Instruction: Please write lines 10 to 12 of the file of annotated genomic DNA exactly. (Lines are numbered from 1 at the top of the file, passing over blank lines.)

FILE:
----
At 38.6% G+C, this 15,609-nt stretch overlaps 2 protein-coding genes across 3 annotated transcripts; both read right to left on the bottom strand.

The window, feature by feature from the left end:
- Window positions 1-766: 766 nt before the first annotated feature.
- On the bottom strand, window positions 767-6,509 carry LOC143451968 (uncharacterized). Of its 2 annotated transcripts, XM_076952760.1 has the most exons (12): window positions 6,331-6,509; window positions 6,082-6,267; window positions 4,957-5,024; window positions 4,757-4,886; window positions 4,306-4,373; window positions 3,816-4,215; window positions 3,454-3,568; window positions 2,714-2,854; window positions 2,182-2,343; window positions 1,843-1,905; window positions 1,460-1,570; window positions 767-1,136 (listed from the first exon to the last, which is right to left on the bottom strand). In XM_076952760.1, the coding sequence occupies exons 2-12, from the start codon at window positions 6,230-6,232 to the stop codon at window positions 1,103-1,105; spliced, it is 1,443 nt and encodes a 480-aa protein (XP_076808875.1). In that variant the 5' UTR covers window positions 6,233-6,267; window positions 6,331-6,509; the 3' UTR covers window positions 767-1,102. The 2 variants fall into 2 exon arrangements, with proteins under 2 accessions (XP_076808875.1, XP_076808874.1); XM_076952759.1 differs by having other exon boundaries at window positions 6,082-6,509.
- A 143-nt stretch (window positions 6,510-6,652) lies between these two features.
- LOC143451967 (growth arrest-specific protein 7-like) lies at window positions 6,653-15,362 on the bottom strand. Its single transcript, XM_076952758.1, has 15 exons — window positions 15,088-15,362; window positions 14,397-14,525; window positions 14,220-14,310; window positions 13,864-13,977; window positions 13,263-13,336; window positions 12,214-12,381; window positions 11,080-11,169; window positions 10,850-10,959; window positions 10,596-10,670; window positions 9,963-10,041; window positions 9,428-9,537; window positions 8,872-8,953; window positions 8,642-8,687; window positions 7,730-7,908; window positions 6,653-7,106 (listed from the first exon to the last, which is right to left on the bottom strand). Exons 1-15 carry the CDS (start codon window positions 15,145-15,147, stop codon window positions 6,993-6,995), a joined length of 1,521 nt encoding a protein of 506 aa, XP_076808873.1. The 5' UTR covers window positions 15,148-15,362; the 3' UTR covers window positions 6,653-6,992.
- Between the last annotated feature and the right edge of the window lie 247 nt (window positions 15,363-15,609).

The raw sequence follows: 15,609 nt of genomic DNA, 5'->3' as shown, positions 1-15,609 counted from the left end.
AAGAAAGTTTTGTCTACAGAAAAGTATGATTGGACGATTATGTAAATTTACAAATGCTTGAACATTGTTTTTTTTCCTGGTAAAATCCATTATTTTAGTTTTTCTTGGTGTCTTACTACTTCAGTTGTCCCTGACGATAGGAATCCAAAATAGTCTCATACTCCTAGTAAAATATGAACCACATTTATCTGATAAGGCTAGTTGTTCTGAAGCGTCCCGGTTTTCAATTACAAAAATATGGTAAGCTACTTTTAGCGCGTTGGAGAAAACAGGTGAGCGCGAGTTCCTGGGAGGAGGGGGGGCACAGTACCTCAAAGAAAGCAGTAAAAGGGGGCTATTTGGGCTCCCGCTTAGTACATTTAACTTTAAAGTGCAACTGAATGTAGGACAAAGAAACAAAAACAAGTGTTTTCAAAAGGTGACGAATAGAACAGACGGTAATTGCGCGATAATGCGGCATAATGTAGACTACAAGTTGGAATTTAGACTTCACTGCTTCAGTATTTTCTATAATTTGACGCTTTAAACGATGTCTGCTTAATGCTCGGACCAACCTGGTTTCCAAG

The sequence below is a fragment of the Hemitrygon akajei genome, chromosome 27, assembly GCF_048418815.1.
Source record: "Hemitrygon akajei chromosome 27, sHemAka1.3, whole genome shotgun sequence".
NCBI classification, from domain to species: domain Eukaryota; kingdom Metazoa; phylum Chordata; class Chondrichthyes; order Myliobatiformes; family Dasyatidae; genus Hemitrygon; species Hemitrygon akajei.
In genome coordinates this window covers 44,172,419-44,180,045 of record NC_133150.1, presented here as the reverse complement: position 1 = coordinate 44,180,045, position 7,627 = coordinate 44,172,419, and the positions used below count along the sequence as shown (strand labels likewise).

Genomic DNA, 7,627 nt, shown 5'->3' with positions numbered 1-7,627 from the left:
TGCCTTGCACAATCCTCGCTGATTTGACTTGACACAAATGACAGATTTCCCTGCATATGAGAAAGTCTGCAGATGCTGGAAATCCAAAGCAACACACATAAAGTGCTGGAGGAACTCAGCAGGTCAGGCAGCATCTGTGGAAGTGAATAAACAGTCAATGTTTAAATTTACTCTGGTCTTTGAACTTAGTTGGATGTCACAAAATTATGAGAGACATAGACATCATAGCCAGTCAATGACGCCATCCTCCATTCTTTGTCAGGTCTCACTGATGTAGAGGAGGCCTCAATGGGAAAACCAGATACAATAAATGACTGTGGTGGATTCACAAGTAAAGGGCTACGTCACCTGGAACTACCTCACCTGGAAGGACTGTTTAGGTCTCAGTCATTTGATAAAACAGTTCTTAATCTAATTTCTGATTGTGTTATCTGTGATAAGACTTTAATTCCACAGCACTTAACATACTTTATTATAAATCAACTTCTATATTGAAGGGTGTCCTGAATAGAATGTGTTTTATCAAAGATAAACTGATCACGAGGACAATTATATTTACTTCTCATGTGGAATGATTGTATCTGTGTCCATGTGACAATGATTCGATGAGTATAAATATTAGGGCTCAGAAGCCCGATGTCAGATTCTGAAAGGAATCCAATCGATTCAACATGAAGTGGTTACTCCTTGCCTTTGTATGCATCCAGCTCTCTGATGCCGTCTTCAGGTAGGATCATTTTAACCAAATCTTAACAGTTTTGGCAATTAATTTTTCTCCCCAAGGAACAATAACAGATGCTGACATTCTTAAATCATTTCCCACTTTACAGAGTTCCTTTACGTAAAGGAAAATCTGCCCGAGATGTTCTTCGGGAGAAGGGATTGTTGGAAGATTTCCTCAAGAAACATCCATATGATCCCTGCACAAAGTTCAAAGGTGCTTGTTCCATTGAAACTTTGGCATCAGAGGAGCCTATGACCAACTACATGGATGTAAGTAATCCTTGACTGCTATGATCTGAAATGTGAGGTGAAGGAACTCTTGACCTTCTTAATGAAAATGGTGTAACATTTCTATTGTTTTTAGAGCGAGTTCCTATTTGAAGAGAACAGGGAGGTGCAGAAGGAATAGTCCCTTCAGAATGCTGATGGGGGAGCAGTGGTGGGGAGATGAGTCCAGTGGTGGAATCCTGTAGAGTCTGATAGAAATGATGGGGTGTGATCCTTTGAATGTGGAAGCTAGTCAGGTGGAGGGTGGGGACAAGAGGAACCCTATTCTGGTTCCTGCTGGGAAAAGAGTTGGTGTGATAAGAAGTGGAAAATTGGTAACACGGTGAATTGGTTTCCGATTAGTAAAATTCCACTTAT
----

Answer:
The sequence below is a fragment of the Hemitrygon akajei genome, chromosome 27, assembly GCF_048418815.1.
Source record: "Hemitrygon akajei chromosome 27, sHemAka1.3, whole genome shotgun sequence".
NCBI classification, from domain to species: domain Eukaryota; kingdom Metazoa; phylum Chordata; class Chondrichthyes; order Myliobatiformes; family Dasyatidae; genus Hemitrygon; species Hemitrygon akajei.